Since 2007 the much anticipated pharmaceutical answer to alcohol flush reaction called Convivia has changed hands like a hot potato. Originally developed by Convivia Inc and later acquired by Raptor Pharmaceutical, the promising yet allusive technology now finds itself in the hands of Horizon Pharma after their acquisition of Raptor Pharmaceutical in October 2016. But all mergers and acquisitions aside, the question we’ve all been asking for the past 10 year remains unanswered – when will Convivia be released to the market?
Unfortunately the answer is unclear to say the least. What we do know is that in 2008 Raptor Pharmaceutical initiated a phase IIa clinical trial for Convivia. Phase IIa clinical studies are aimed at establishing a scientific basis for the efficacy of the drug being tested. In the case of Convivia, it was later that year that they announced positive phase IIa clinical trial results stating that:
The study results demonstrated that the active ingredient in Convivia(TM) significantly reduced heart palpitations (tachycardia), which are commonly experienced by ALDH2 deficient people who drink, at all dose levels tested. The study also found that the 4-MP significantly reduced peak acetaldehyde levels and total acetaldehyde exposure in a subset of the study participants who possess specific genetic variants of the liver ADH and ALDH2 enzymes.
According to these phase IIa results it appears that Convivia was successful reducing acetaldehyde and addressing tachycardia, i.e. the increased heart rate commonly reported by people who suffer from alcohol flush reaction. Whilst this might sound positive at a glance, it is worth noting that they make no mention of its efficacy in addressing the issue of erythema, i.e. the red flushing commonly experienced on the face, neck and upper body.
One possibility for this omission could be the relative ease of measuring a test subject’s heart rate as compared to the degree of blood vessel dilation and resulting redness of their skin. However, another explanation could be that it didn’t reduce acetaldehyde levels enough to have a noteworthy effect on facial and upper body redness – the bottom line is we don’t know.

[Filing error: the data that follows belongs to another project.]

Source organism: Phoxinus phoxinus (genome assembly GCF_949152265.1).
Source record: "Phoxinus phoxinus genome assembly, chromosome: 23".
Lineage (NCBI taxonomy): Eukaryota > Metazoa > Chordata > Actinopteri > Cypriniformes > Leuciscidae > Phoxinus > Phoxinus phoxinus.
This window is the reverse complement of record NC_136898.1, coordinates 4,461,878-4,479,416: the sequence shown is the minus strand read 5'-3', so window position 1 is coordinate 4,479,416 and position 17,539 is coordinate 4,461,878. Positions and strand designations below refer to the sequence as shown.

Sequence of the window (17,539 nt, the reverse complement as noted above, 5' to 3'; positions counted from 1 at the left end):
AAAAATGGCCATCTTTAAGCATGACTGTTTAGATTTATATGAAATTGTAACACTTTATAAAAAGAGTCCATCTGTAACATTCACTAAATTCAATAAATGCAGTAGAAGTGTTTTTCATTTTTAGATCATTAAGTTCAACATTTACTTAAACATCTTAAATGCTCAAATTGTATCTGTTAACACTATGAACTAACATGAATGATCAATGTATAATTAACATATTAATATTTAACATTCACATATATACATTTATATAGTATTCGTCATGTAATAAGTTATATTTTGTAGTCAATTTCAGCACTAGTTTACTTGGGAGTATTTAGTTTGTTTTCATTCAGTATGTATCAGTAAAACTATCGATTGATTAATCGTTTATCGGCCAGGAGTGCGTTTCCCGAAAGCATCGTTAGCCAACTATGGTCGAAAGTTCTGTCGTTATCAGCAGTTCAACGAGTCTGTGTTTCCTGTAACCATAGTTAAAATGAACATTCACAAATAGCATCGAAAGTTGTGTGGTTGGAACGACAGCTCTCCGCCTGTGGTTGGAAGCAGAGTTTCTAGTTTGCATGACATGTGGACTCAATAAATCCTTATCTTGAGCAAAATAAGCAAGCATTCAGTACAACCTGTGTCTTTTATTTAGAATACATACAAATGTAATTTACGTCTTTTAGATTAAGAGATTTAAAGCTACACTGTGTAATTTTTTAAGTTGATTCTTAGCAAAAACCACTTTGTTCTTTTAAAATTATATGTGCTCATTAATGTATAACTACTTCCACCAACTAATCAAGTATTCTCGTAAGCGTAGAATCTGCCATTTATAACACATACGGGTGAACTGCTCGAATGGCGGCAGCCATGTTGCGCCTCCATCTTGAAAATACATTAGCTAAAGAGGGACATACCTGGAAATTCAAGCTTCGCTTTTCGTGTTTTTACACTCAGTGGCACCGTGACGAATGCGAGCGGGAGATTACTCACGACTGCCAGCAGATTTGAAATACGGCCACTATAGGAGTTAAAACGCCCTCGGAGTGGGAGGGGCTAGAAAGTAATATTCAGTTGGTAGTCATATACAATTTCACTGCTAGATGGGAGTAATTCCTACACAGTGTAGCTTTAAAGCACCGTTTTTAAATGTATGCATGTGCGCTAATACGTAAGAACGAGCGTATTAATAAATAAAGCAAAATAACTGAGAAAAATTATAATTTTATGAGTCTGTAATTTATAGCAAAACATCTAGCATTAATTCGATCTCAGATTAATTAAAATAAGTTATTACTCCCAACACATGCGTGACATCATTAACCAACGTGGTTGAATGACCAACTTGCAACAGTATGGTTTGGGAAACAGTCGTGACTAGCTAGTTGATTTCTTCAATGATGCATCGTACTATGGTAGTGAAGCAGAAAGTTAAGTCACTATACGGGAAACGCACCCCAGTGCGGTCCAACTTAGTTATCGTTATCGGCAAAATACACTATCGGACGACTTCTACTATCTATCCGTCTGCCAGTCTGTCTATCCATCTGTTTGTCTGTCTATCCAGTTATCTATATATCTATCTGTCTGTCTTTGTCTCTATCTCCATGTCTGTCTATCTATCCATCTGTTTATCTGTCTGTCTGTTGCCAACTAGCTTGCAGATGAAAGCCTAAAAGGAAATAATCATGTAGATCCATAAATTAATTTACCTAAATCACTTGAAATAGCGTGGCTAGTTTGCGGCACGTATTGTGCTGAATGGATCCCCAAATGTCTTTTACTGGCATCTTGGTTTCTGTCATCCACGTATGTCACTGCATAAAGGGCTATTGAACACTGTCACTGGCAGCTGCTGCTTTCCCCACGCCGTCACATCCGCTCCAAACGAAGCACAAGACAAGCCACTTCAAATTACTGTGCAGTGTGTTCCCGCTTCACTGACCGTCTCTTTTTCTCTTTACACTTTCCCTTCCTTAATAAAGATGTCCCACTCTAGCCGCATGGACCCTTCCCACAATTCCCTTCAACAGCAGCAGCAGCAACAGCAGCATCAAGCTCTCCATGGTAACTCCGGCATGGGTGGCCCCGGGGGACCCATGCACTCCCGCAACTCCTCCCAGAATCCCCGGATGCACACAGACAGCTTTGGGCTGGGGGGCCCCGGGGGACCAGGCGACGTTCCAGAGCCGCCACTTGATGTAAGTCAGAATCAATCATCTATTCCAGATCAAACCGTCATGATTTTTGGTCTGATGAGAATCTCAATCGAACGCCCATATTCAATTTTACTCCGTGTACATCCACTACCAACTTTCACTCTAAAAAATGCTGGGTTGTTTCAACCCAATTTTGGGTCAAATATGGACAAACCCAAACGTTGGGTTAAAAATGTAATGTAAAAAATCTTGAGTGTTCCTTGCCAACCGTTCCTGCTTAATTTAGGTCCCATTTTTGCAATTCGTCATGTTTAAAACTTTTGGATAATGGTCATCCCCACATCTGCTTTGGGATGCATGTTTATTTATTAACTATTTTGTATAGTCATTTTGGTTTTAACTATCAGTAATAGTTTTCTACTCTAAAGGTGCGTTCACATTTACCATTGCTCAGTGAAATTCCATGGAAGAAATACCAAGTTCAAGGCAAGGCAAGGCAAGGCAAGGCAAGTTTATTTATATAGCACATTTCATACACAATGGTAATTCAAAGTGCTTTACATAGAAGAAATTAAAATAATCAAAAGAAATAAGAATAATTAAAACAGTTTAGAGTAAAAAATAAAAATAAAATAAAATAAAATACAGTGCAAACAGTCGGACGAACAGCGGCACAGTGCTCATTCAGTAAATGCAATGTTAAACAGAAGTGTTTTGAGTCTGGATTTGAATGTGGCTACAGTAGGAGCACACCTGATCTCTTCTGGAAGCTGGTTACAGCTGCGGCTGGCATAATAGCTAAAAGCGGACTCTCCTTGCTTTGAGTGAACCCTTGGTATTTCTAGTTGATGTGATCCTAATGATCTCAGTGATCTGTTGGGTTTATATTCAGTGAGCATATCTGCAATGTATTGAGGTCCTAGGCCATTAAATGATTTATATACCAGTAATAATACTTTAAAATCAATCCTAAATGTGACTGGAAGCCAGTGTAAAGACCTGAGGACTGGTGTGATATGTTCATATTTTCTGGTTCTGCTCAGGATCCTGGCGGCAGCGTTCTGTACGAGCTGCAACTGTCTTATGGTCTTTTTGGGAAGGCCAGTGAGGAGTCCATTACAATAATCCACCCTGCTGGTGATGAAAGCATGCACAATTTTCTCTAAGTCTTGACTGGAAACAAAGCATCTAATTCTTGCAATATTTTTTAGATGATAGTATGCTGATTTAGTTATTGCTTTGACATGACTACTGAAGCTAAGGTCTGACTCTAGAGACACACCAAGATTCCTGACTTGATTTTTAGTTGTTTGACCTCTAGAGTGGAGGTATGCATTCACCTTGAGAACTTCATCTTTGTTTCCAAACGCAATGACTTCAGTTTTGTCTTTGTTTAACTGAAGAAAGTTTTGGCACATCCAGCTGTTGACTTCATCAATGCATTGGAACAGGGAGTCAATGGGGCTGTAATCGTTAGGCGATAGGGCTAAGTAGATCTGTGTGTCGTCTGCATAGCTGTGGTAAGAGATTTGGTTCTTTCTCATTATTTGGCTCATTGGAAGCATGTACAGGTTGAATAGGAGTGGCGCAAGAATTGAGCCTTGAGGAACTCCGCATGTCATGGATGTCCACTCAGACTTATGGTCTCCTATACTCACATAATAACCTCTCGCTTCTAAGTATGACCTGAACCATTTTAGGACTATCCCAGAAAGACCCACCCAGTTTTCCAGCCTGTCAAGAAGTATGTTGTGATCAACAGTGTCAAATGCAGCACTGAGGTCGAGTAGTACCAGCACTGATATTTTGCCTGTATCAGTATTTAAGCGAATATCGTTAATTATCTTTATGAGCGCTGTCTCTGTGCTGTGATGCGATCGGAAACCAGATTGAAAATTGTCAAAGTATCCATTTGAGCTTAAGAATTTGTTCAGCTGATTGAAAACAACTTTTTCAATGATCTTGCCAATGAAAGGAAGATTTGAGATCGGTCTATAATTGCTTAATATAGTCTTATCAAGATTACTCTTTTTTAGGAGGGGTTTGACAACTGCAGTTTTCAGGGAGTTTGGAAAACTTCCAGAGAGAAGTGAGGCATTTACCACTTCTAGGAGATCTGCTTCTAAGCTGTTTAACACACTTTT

Despite this, in 2010 Raptor Pharmaceutical announced that it had entered into an exclusive licensing agreement with Uni Pharma Co to commercialise Convivia in Taiwan. In their press release they stated:
Uni Pharma will register Convivia for drug licensure for existing indications and will conduct a clinical trial and register Convivia for acetaldehyde toxicity resulting from ALDH2 deficiency.
7 years later and we haven’t seen Convivia anywhere on the market in the english speaking world, nor do we have any evidence of it being available in Taiwan. One possible explanation could be that it is in fact being sold in Taiwan and we can’t access the online stores due to language barriers. Another explanation could be that Uni Pharma ran into some road blocks, either in the clinical trial stage or with regulatory licensing – again unfortunately we don’t know.
What we do know is that the licensing agreement with Uni Pharma covers solely Taiwan and an option to expand into South Korea under the same terms. What this means is that in the 7 years since the licensing agreement Raptor Pharmaceutical has not progressed the clinical program to Phase III, nor has it made any successful attempts at securing licensing deals outside of Taiwan and South Korea.
With the completed acquisition of Raptor Pharmaceutical by Horizon Pharma, the ball is now in their court as to how they go about bringing Convivia to market in the rest of the world. Do you think Horizon Pharma will look to fast track Convivia in light of it’s huge potential? Or will it get lost amongst all of their other projects for the next 10 years? Only time will tell.
We’d love to hear your thoughts and opinions in the comments below.